Thurman, according to historian Jorge Colón Delgado, was a six-tool player—as opposed to a five-tool diamond star—who had the “misfortune of playing with the Crabbers at the same time as Willard Brown.” Colón Delgado, in a October 11, 2019 phone interview, noted “Brown was a slightly better hitter with a little more power than Thurman,” affirming Brown was a “one-dimensional player, hitting-wise, with a weak throwing arm.” Bob Thurman, however, per Colón Delgado, was “a better fielder, base runner; had a stronger throwing arm; and could pitch.” Simply put, Thurman hit, hit with power, ran well, and fielded his position (s) well, could throw and PITCH!
Puerto Rico fans compared Brown-Thurman to the legendary Ruth-Gehrig tandem of 1926-1934, after the former duo tied for the league lead with 18 HR apiece in 1948-49. Brown produced a .323/.404/.595 slash line, with 69 RBIs (third in the league), 10 SB and a 40/20 strikeout/walk ratio. Thurman’s slash line was .333/.453/.640. He walked 58 times to 40 strikeouts; stole nine bases and drove in 65 runs, fifth-best in the league. Thurman then stole 26 bases in 1949-50 to set a Santurce single-season franchise SB record, one which has stood for 70 years. Yet Brown stole the headlines in 1949-50 with his .35347, 16 HR, 97 RBIs Triple Crown season, eclipsing Thurman’s .35314, 12 HR, 69 RBIs in the 80-game season. It was Brown who reinforced the Caguas Criollos in the February 1950 Caribbean Series hosted by Panamá, not Bob Thurman. And Brown came through with eight hits in 23 AB (.348 BA), as the host country won the title.
The 1950-51 Crabbers shocked Puerto Rico and the Caribbean by defeating the favored 57-20 Caguas Criollos in a seven-game finals; and winning five of six February 1951 Caribbean Series games in Venezuela, to claim their first league and Caribbean Series titles, respectively. Thurman won six of his 11 regular season decisions, prior to besting Caguas and Mike Clark, one of their aces, 2-1, in game five of their finals. “Bob Thurman was a great hitter and effective on the mound,” recalled Clark, when we spoke by phone in 1992. “If we win that game, we win the series in six games and I do not face Thurman, Brown and Pepe Lucas in the ninth inning [in relief] of game seven [Lucas’s walk-off HR].” Thurman won game five thanks to his pitching and Junior Gilliam’s two-run single. Brown (CF)-Thurman (RF) also started for the Imports versus the Natives in the December 26, 1950 league All-Star Game, a 5-1 win for the Natives.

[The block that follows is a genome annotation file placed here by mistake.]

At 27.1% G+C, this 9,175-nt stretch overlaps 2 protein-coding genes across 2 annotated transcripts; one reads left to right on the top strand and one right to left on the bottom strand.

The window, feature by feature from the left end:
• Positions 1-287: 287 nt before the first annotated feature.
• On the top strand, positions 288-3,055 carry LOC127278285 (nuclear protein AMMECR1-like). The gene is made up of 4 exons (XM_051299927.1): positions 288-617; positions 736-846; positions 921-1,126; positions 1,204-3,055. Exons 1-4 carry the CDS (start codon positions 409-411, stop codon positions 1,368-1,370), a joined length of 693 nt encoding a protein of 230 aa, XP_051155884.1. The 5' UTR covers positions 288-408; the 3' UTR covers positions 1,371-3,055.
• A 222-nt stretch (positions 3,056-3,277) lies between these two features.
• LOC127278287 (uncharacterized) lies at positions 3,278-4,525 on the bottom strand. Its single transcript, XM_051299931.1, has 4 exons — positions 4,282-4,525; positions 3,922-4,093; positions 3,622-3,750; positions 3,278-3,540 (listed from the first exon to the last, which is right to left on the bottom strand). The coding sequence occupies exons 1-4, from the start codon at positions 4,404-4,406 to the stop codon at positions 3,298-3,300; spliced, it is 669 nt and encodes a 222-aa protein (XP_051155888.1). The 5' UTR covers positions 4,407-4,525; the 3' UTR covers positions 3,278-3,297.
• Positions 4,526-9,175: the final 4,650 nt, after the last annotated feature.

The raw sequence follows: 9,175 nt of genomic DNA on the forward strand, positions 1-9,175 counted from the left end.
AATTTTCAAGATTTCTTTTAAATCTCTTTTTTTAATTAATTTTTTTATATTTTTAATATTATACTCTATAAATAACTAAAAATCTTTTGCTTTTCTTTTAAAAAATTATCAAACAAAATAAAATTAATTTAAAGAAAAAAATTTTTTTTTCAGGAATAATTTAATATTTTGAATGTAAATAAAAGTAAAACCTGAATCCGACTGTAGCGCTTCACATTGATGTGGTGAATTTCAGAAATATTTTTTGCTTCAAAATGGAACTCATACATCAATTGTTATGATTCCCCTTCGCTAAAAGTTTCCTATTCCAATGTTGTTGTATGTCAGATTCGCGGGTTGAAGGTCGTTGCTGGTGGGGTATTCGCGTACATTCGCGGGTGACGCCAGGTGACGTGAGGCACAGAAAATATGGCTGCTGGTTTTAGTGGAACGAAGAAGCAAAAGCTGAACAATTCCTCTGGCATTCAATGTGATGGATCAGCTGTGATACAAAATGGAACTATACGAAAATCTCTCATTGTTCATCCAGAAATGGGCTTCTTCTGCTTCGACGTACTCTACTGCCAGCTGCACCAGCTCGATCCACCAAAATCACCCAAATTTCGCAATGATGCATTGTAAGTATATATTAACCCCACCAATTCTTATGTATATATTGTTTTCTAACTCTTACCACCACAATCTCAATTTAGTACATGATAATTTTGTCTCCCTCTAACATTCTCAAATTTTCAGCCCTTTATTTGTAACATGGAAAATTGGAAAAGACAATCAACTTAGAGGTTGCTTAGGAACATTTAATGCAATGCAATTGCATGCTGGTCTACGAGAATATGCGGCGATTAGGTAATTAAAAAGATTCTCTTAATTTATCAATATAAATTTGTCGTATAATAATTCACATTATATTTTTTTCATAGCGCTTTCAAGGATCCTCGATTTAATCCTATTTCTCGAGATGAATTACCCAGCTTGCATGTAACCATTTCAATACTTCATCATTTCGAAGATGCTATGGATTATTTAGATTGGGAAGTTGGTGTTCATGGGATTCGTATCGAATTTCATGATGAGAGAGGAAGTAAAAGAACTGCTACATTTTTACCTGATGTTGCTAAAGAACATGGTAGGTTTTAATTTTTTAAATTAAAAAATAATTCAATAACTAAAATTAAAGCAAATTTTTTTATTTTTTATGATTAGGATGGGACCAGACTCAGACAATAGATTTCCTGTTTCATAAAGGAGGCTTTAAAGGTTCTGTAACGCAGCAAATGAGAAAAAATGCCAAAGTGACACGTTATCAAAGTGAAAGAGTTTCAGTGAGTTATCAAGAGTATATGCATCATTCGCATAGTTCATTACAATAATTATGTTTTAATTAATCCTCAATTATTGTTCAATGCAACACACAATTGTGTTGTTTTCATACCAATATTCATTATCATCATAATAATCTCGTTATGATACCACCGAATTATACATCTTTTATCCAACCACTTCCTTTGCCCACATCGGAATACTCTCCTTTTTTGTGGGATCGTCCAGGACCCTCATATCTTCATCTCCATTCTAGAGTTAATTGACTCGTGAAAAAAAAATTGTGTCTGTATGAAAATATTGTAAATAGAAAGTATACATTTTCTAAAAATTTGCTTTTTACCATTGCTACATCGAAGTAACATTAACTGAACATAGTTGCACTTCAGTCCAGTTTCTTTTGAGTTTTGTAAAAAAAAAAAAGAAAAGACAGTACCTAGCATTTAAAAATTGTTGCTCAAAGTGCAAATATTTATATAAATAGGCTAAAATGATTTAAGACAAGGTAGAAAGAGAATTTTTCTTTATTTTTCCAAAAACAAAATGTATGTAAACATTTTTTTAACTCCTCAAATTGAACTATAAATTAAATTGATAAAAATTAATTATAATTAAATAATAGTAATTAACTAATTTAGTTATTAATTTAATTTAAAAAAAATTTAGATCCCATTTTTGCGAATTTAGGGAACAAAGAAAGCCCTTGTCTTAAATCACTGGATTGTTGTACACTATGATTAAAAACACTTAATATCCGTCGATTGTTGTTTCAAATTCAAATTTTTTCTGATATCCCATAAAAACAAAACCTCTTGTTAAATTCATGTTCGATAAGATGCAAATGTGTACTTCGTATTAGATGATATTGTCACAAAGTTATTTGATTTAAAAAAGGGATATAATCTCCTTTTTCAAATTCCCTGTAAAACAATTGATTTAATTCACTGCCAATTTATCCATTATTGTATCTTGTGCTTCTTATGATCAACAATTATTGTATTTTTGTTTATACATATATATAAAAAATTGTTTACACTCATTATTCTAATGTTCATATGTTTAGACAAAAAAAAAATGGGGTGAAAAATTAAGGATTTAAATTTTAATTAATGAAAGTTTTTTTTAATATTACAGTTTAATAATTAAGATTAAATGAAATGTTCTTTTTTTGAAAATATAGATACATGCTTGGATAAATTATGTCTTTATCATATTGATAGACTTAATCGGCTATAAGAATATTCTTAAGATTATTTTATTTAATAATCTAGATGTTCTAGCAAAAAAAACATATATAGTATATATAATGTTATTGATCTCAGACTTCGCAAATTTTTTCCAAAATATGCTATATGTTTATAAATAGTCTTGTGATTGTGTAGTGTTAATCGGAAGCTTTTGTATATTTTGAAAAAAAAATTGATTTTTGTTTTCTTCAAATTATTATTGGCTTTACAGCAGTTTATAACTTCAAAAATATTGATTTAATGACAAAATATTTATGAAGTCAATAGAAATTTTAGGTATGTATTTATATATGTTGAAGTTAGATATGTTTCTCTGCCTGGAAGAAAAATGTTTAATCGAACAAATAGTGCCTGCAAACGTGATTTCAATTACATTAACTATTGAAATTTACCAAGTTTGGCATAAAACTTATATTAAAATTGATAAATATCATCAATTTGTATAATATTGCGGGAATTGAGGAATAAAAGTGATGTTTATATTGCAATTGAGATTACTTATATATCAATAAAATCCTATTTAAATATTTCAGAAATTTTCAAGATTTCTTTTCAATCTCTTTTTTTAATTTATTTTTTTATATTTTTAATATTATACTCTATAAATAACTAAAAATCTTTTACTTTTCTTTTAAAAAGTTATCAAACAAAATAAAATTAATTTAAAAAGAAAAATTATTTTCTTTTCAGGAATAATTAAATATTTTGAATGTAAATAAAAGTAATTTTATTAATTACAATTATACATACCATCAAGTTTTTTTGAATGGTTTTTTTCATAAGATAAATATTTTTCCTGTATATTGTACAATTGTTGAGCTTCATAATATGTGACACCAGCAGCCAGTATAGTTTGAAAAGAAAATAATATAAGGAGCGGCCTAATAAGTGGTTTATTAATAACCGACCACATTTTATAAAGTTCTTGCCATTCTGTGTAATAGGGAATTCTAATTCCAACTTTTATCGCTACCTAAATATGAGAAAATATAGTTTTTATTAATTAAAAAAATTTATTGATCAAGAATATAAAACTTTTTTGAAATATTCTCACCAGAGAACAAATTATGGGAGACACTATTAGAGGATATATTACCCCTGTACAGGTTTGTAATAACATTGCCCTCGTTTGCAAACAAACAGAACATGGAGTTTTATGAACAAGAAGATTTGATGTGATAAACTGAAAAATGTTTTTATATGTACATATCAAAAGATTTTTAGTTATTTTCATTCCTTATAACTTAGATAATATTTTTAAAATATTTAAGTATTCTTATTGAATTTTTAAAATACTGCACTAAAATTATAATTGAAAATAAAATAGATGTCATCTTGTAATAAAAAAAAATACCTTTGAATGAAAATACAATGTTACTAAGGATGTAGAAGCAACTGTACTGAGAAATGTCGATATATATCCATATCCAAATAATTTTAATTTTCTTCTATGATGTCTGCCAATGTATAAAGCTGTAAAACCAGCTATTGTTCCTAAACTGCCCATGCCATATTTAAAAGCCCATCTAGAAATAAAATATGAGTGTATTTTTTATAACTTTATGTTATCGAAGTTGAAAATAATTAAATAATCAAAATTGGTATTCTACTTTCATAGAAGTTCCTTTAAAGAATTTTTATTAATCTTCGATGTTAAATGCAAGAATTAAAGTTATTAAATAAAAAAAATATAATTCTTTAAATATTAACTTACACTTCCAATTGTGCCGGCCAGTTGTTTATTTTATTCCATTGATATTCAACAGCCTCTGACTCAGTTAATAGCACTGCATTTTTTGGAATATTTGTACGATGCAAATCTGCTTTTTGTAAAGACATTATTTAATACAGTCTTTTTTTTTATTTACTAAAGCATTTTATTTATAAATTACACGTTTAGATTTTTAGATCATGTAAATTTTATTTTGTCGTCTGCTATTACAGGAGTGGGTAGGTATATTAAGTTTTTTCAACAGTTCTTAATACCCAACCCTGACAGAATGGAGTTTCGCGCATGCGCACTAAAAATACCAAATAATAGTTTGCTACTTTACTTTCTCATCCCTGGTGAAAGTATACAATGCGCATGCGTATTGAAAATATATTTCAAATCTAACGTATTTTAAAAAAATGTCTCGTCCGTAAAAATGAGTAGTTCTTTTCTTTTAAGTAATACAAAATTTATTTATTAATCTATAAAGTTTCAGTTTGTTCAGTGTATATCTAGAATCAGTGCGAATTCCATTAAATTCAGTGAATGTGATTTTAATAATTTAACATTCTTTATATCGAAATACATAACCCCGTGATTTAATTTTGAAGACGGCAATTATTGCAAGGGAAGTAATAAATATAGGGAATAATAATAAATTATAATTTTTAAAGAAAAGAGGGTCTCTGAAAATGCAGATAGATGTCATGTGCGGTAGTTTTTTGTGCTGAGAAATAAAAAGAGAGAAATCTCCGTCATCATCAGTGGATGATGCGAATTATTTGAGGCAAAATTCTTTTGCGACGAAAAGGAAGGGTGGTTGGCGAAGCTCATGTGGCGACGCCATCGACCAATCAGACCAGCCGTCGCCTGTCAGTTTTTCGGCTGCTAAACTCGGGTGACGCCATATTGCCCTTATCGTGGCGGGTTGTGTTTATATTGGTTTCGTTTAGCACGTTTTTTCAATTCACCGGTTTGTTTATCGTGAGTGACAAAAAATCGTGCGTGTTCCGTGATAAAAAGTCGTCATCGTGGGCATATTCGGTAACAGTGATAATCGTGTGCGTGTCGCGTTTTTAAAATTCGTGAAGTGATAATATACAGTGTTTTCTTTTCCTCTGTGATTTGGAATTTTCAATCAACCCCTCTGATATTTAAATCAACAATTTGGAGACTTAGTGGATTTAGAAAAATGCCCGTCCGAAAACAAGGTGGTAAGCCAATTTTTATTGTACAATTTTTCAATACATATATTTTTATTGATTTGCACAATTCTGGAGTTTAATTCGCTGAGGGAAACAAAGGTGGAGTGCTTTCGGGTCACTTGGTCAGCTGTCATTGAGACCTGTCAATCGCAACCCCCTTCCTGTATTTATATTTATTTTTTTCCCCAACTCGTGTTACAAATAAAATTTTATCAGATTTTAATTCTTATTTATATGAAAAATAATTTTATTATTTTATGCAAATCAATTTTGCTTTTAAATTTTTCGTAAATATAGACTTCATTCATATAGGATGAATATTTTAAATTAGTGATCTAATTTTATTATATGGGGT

Thurman had a monster year in 1950-51–.362 BA, 13 HR and 66 RBIs, plus 6-5 with 46 strikeouts as a pitcher for the 48-30 Crabbers, who were a combined 13-5 in the post-season, including the Caribbean Series. But Willard Brown led the loop with 76 RBIs—10 more than Thurman; and, hit 14 HR, one more than Thurman’s 13. (Santurce teammate James “Buster” Clarkson’s 18 HR led the league.) Thurman hit more doubles than Brown (22-to-19) and recorded more hits than his teammate, 112-to-99. Thurman outplayed Brown in the 1951 Caribbean Series with his .364/.481/.773 slash line, plus two HR and seven RBIs, in six games, after going eight for 22. Brown hit a pedestrian .250 with one HR and three RBIs. But CF Luis Rodríguez Olmo–.417 BA, three HR and nine RBIs—earned series MVP laurels. Thurman was selected as the RF on the Series All-Star team.